Last week, this writer made selective visits to the week-long third edition of the Popcorn Frights Film Festival at O Cinema Wynwood and came away far more satisfied than with what he saw last year. Horror films have long been weighted down by genre constraints and relegated to a niche interest by an industry that often gives short shrift to its thematic content. The result overshadows attempts to make movies that show wry intelligence or offer real drama, and there was both in the sampling of films encountered at this year’s festival, including some of it delivered by local talent in the festival’s first ever Florida filmmaker sidebar “Homegrown: 100% Pure Fresh Squeezed Florida Horror.”
To start the festival, programmers Marc Ferman and Igor Shteyrenberg decided not to single out one opening night film but presented a triple feature of movies, Tyler MacIntyre’s Tragedy Girls, Damien Leone’s Terrifier, and the North American Premiere of Kevin Greutert’s Jackals. There were several horror fans game to take all three in that night, but this writer chose Tragedy Girls, a slasher film that satirizes young people’s obsession with social media approval. It follows the misadventures of Sadie (Brianna Hildebrand) and McKayla (Alexandra Shipp), two high school BFFs who go on a secret killing spree while reporting on the deaths as hearsay with feigned innocence and hysteria on various online social media platforms. The two self-described “tragedy girls” show greater emotional attachment to social media engagement than the lives they take, including some lovers. The film takes the fleeting emotional satisfaction of watching the accumulation of “likes” as motivation to act callously with real life relationships. As metaphor, this stands a witty wake up call regarding the line between cyber-life and real life. It’s sociopathic behavior taken to an extreme height, but one that anyone who engages in social media might recognize.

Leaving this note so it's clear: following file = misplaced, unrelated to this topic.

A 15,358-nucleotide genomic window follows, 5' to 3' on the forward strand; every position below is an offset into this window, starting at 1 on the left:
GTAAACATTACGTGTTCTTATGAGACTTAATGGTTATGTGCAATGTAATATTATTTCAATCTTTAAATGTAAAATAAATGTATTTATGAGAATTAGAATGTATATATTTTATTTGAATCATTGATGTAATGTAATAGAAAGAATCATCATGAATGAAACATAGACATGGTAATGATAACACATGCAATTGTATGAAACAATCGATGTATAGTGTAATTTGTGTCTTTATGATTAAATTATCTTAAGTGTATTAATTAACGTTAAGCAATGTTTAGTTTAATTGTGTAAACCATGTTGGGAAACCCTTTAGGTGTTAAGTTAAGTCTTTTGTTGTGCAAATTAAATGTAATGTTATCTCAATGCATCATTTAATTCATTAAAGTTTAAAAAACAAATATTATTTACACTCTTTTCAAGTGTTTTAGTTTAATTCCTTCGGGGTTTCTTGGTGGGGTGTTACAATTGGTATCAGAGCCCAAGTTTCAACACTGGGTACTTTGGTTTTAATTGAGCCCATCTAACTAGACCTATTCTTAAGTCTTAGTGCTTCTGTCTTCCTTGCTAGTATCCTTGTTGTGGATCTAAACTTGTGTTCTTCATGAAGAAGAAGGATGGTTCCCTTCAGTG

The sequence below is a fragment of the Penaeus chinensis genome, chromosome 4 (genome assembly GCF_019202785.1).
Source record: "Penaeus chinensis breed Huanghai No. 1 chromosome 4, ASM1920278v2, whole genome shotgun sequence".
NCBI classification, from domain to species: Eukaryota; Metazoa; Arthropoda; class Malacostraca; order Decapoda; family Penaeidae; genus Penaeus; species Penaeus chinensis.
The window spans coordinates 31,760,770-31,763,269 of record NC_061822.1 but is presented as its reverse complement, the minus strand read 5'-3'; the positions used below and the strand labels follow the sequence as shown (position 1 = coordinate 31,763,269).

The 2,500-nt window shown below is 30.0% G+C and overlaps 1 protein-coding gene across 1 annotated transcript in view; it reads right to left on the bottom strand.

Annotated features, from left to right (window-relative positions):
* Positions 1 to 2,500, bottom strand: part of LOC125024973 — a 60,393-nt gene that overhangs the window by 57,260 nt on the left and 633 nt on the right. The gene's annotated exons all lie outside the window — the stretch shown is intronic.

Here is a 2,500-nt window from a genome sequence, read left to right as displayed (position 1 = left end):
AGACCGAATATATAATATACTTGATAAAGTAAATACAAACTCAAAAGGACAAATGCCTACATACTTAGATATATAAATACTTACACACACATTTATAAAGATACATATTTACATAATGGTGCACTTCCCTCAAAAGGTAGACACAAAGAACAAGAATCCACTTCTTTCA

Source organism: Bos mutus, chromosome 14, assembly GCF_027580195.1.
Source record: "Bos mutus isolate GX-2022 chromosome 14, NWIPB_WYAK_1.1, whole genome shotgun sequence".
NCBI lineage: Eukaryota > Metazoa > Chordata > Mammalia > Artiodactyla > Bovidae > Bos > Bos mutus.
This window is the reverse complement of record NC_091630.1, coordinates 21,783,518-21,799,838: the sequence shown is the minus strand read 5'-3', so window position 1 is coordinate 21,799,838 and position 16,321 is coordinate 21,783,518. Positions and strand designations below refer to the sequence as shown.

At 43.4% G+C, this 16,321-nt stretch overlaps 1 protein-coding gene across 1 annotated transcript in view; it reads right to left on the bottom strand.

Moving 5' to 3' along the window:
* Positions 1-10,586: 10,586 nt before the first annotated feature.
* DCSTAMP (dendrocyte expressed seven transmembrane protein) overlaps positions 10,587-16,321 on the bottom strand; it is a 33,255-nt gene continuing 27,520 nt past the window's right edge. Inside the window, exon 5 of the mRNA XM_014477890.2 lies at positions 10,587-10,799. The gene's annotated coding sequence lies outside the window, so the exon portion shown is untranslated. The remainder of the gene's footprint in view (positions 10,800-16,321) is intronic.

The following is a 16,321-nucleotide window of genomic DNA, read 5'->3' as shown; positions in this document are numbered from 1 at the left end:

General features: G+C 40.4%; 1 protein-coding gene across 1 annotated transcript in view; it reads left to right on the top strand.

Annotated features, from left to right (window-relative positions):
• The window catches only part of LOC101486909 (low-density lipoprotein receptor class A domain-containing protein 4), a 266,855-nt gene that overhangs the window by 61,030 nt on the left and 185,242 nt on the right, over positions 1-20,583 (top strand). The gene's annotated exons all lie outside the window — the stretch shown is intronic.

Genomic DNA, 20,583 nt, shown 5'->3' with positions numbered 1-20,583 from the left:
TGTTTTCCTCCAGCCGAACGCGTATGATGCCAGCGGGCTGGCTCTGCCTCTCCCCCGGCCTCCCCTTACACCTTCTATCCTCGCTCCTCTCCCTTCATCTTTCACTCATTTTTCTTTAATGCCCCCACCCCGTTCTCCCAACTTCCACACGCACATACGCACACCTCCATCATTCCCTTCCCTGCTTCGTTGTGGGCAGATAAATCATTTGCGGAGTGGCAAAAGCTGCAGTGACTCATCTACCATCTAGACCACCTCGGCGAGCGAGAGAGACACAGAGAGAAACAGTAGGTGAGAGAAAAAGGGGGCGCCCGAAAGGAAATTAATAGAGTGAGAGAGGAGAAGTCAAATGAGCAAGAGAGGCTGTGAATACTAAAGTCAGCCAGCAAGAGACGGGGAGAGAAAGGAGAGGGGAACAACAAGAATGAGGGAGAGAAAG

The film plays mostly like a horror-comedy, as the girls at first bumble through their murders, as too often they come across as accidents rather than actual killings. Their deadpan performances as they dismember the bodies reveal both their disconnection from reality while heightening the film’s humor. It proves a tough line to walk for MacIntyre, who co-wrote the script with Chris Lee Hill, based off an original screenplay by Justin Olson. With all the humor and satire, there’s hardly any sense of genuine peril for these characters. They remain cyphers in their actions, and when a rift forms between the two of them, it’s hard to choose a character to root for. The performances are serviceable, but when you have a pro like Craig Robinson appear (he is also one of the many producers on the movie), you get a taste of how to one-up the sardonic humor a notch. Supporting actor Keith Hudson was present for the screening. He played the father of Sadie, and spoke highly of acting with her. When he was asked about Robinson by an audience, though, all he could say it was an honor being in the same movie with him, as he didn’t act opposite him.
The following day, the festival presented an even stronger horror satire. From editing to storytelling to performances to its own audacity, Game of Death raised the bar above the previous film’s quality. It was another movie featuring millennial actors who disconnect from reality and the repercussions of those actions, but this time the reasons feel more profoundly rationalized. We meet this group as apathetic layabouts killing time as best they can with access to a nice house, liquor, pot and a swimming pool. When one stumbles upon a dusty electronic game that appears to be an artifact from the ‘80s called “The Game of Death,” they decide to figure it out. Following the game manual’s instructions, the seven friends place their fingers on the edge of the board on raised plastic little skulls to start the game. All are suddenly pricked by a needle inside the device, connecting them to one of the most ominous games you could imagine. After the prick the center of the console lights up and a monochromatic pixellated number appears: “24,” and an internal clock starts to tick. Though the manual explains they must now kill or be killed, there is no urgency to take this colorful toy seriously. Slightly upset by the prick, the disgruntled players go back to their drinking, drugging and joking around. Then the heads of one of the young men explodes. In the living room the “24” at the center of the game board transforms into a skull that lets out a cackle and declares “one down.”